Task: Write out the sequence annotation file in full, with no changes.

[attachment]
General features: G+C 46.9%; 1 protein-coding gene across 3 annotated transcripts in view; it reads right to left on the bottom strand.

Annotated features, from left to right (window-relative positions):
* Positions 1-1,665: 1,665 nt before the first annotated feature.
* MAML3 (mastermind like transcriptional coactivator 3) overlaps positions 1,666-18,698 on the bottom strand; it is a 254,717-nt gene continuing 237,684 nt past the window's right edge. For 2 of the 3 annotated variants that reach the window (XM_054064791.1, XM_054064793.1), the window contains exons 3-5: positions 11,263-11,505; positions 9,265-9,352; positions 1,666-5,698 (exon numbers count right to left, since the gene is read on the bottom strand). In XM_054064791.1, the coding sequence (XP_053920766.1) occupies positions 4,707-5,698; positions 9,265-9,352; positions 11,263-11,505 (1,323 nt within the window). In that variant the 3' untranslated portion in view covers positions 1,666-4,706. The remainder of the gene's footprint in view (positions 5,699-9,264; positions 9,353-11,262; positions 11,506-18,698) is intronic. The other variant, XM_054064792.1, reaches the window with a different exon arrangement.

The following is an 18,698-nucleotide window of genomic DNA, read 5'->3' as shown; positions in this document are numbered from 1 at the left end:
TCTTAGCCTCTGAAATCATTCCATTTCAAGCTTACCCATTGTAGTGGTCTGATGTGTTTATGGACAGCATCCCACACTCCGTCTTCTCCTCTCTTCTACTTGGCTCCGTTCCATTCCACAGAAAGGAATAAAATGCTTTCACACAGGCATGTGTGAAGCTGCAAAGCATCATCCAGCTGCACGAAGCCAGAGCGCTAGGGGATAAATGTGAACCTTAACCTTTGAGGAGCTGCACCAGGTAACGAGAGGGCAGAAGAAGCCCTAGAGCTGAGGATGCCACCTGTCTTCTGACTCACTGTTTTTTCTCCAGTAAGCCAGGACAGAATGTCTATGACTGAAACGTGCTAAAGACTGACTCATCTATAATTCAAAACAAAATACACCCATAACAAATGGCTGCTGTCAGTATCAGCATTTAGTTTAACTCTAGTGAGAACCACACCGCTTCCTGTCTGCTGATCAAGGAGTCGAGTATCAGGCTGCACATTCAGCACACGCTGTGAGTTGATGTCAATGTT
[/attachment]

General features: G+C 46.9%; 1 protein-coding gene across 3 annotated transcripts in view; it reads right to left on the bottom strand.

Annotated features, from left to right (window-relative positions):
* Positions 1-1,665: 1,665 nt before the first annotated feature.
* MAML3 (mastermind like transcriptional coactivator 3) overlaps positions 1,666-18,698 on the bottom strand; it is a 254,717-nt gene continuing 237,684 nt past the window's right edge. For 2 of the 3 annotated variants that reach the window (XM_054064791.1, XM_054064793.1), the window contains exons 3-5: positions 11,263-11,505; positions 9,265-9,352; positions 1,666-5,698 (exon numbers count right to left, since the gene is read on the bottom strand). In XM_054064791.1, the coding sequence (XP_053920766.1) occupies positions 4,707-5,698; positions 9,265-9,352; positions 11,263-11,505 (1,323 nt within the window). In that variant the 3' untranslated portion in view covers positions 1,666-4,706. The remainder of the gene's footprint in view (positions 5,699-9,264; positions 9,353-11,262; positions 11,506-18,698) is intronic. The other variant, XM_054064792.1, reaches the window with a different exon arrangement.

The following is an 18,698-nucleotide window of genomic DNA, read 5'->3' as shown; positions in this document are numbered from 1 at the left end:
TCTTAGCCTCTGAAATCATTCCATTTCAAGCTTACCCATTGTAGTGGTCTGATGTGTTTATGGACAGCATCCCACACTCCGTCTTCTCCTCTCTTCTACTTGGCTCCGTTCCATTCCACAGAAAGGAATAAAATGCTTTCACACAGGCATGTGTGAAGCTGCAAAGCATCATCCAGCTGCACGAAGCCAGAGCGCTAGGGGATAAATGTGAACCTTAACCTTTGAGGAGCTGCACCAGGTAACGAGAGGGCAGAAGAAGCCCTAGAGCTGAGGATGCCACCTGTCTTCTGACTCACTGTTTTTTCTCCAGTAAGCCAGGACAGAATGTCTATGACTGAAACGTGCTAAAGACTGACTCATCTATAATTCAAAACAAAATACACCCATAACAAATGGCTGCTGTCAGTATCAGCATTTAGTTTAACTCTAGTGAGAACCACACCGCTTCCTGTCTGCTGATCAAGGAGTCGAGTATCAGGCTGCACATTCAGCACACGCTGTGAGTTGATGTCAATGTT